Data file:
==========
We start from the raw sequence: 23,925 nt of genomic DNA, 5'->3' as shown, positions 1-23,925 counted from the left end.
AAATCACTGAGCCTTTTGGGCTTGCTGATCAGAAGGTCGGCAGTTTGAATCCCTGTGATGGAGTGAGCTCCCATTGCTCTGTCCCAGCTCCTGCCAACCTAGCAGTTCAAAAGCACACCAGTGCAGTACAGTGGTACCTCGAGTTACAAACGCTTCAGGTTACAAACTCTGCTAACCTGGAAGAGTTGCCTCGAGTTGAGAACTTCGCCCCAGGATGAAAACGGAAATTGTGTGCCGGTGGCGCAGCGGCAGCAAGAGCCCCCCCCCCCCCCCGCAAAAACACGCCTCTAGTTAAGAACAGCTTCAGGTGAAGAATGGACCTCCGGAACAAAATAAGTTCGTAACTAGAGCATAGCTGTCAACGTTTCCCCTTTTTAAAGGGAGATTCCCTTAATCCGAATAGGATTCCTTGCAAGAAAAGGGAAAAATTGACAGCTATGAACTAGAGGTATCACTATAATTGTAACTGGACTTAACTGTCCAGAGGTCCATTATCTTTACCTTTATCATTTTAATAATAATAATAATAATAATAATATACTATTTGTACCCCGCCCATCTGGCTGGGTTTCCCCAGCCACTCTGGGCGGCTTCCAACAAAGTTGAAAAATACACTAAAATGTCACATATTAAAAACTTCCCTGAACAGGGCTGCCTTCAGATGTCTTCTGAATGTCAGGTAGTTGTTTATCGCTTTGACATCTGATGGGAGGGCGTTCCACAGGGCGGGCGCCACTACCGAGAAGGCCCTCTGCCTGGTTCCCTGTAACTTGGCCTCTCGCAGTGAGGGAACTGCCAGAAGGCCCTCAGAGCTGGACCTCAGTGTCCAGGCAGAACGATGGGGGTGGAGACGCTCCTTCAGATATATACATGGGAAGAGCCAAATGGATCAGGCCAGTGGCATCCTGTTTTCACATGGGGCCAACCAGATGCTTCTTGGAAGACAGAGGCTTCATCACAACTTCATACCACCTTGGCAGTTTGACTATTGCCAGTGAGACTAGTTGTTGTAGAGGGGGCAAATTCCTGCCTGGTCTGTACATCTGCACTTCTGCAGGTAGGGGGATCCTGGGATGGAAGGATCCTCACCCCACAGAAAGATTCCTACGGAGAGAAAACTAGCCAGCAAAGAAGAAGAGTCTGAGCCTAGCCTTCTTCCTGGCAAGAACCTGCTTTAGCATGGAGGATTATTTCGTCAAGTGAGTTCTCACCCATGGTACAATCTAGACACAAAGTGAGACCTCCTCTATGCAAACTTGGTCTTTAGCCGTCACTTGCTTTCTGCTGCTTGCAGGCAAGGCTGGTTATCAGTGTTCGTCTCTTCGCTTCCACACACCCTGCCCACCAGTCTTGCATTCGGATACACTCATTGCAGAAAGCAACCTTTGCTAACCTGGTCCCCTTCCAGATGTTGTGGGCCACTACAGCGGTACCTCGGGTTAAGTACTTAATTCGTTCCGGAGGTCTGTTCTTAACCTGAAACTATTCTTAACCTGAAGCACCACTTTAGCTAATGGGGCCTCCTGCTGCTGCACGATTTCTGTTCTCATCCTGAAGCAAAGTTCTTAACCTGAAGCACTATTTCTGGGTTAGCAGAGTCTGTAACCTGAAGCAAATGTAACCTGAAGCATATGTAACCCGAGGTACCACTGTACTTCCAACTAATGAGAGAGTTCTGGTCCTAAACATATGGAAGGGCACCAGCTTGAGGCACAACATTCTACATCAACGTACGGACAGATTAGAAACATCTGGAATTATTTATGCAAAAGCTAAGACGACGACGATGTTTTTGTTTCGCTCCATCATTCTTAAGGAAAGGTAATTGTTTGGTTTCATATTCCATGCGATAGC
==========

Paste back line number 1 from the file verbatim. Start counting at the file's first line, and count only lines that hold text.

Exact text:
We start from the raw sequence: 23,925 nt of genomic DNA, 5'->3' as shown, positions 1-23,925 counted from the left end.